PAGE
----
True, the presidential debates were dismal, but then no-one expected anything else. True, Covid has not been Trump’s finest hour, but neither has it been Boris Johnson’s. And though making light of the virus may have lost him votes early on, Trump’s personal Regeneron-assisted bounce back from Covid and his anti-lockdown anti-mask quips may now be playing to his advantage.
It certainly helps his rallies, where many have commented that Trump has never looked better. Even his tan looks more natural. While poor ‘sleepy’ Joe Biden is guided, bemasked, to the podium, closely accompanied by an aide, looking for all the world like a geriatric patient out for a walk with his nurse, Trump (no mask) strides out onto the podium like the conquering hero.
Do take a look at the hilarious ‘Trump rallies versus Biden rallies’ video on YouTube [https://www.youtube.com/watch?v=uYzHo1dkVj8] in which Trump is surrounded by cheering supporters, all having the time of their life – while poor Biden delivers barely audible statements to handfuls of bystanders in half-deserted shopping malls and car parks. The social distancing has been so effective that no-one has bothered to turn up at all.
But the rallies are revealing. Trump is a master, a natural, a showman. He takes his time, applauds the crowd, points out the placards, responds individually to the hecklers with ready quips, and always remembers to compliment the local football or baseball team.
Most of all, he looks like he is happy to be there, and is among friends. He tells the crowds at Erie, Pennsylvania, that descending the steps from Airforce One, which has parked right next to the stand, is like walking off a three-storey building.
He plays with them: ‘No-one likes me. The drug companies don’t like me. The Chinese don’t like me. The Iranians, THEY don’t like me. Oh – you like me in Erie!’ The crowds love it. Walking off, he punches the air to the sound of ‘YMCA’. Trump would never pass muster at an Oxford Union debate (one opponent gets described as ‘a son of a bitch’), but then that is his appeal.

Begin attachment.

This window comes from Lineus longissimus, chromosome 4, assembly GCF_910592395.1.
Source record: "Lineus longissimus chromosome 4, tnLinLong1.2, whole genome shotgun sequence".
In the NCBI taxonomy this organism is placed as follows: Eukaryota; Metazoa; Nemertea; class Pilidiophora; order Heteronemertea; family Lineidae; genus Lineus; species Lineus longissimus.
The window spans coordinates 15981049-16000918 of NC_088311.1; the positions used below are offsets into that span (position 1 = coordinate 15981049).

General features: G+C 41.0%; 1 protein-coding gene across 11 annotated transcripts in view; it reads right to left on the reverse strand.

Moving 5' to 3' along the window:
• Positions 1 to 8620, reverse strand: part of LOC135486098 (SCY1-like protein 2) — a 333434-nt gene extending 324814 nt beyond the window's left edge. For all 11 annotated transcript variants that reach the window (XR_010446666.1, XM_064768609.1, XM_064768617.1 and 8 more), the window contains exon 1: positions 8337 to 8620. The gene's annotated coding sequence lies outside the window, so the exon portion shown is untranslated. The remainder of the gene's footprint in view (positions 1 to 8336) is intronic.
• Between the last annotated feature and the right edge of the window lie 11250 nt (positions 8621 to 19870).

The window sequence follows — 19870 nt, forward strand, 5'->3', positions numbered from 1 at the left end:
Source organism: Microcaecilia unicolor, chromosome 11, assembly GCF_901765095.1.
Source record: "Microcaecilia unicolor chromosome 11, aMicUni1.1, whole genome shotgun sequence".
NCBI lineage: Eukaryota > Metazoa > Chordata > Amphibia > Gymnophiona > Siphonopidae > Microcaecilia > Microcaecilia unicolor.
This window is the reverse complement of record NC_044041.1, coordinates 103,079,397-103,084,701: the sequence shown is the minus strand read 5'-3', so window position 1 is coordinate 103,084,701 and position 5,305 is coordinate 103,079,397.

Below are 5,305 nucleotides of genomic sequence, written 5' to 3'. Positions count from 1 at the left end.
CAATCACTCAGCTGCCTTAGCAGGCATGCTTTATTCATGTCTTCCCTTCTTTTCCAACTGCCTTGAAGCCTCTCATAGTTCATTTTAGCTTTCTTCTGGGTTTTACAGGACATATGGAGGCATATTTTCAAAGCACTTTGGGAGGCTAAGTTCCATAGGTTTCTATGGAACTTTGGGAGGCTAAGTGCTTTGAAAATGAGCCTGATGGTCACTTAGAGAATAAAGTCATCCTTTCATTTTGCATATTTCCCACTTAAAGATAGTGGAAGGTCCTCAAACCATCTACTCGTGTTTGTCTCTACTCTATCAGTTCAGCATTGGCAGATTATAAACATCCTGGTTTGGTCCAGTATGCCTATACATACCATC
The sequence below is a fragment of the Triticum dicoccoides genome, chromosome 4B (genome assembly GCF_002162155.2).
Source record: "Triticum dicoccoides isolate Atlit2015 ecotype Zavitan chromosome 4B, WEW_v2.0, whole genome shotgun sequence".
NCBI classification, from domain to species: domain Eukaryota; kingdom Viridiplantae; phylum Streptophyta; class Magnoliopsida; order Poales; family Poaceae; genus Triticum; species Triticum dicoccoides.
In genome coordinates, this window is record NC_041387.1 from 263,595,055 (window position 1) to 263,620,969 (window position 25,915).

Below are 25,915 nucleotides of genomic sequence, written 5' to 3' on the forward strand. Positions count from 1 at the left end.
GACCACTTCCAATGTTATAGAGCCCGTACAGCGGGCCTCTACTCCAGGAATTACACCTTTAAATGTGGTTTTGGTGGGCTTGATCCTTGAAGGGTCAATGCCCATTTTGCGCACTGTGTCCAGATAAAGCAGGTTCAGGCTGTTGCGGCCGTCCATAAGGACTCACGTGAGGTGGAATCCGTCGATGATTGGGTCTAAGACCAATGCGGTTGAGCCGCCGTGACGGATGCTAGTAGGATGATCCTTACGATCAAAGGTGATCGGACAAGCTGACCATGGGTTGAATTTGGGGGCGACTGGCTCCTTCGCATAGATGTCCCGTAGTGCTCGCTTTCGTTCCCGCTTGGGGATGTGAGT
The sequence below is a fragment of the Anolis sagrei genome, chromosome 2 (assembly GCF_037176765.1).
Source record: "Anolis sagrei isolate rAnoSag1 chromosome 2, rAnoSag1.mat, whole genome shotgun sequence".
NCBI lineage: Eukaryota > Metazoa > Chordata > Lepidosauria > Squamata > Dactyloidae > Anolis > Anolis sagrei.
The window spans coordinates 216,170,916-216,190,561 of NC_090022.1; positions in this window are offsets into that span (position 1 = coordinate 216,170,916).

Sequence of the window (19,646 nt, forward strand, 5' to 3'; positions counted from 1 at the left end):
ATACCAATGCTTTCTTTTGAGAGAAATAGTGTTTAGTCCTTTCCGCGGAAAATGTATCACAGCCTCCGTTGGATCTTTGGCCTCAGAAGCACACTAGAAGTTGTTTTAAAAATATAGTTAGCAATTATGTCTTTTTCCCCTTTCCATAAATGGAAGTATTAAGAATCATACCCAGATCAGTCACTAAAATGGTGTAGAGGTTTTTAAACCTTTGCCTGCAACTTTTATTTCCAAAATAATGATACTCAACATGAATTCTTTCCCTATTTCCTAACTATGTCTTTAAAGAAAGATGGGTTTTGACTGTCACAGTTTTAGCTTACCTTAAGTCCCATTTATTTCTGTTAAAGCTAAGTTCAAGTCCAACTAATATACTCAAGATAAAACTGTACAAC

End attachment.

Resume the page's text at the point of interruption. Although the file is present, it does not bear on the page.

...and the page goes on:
Trump berates the ‘fake’ media for not showing the crowds at his rallies, which he claims are bigger than ever. Melania, he tells the crowds, says that the media footage only shows his face. Does he have a point? Are the polls wrong? Most pollsters got it badly wrong last time, but a notable exception was the Trafalgar Group, who tailored their polling techniques to getting Trump supporters shy of openly expressing their opinions to reveal them – for example, by asking ‘how would your neighbours vote?’ and then comparing the answers.
Robert Cahaly, Trafalgar’s chief pollster, argues that this time round, Trump supporters are shyer than ever of revealing their views. In an interview with Arutz Sheva of Israel National News, he remarks, ‘Four years ago, Trump supporters were called deplorable. That’s the nicest thing they might be called now.’ Older Americans especially feel threatened by the growing ‘cancel culture’. Cahaly’s prediction? – a Trump win.
Come 3 November, the global liberal conservative establishment could be in for a shock.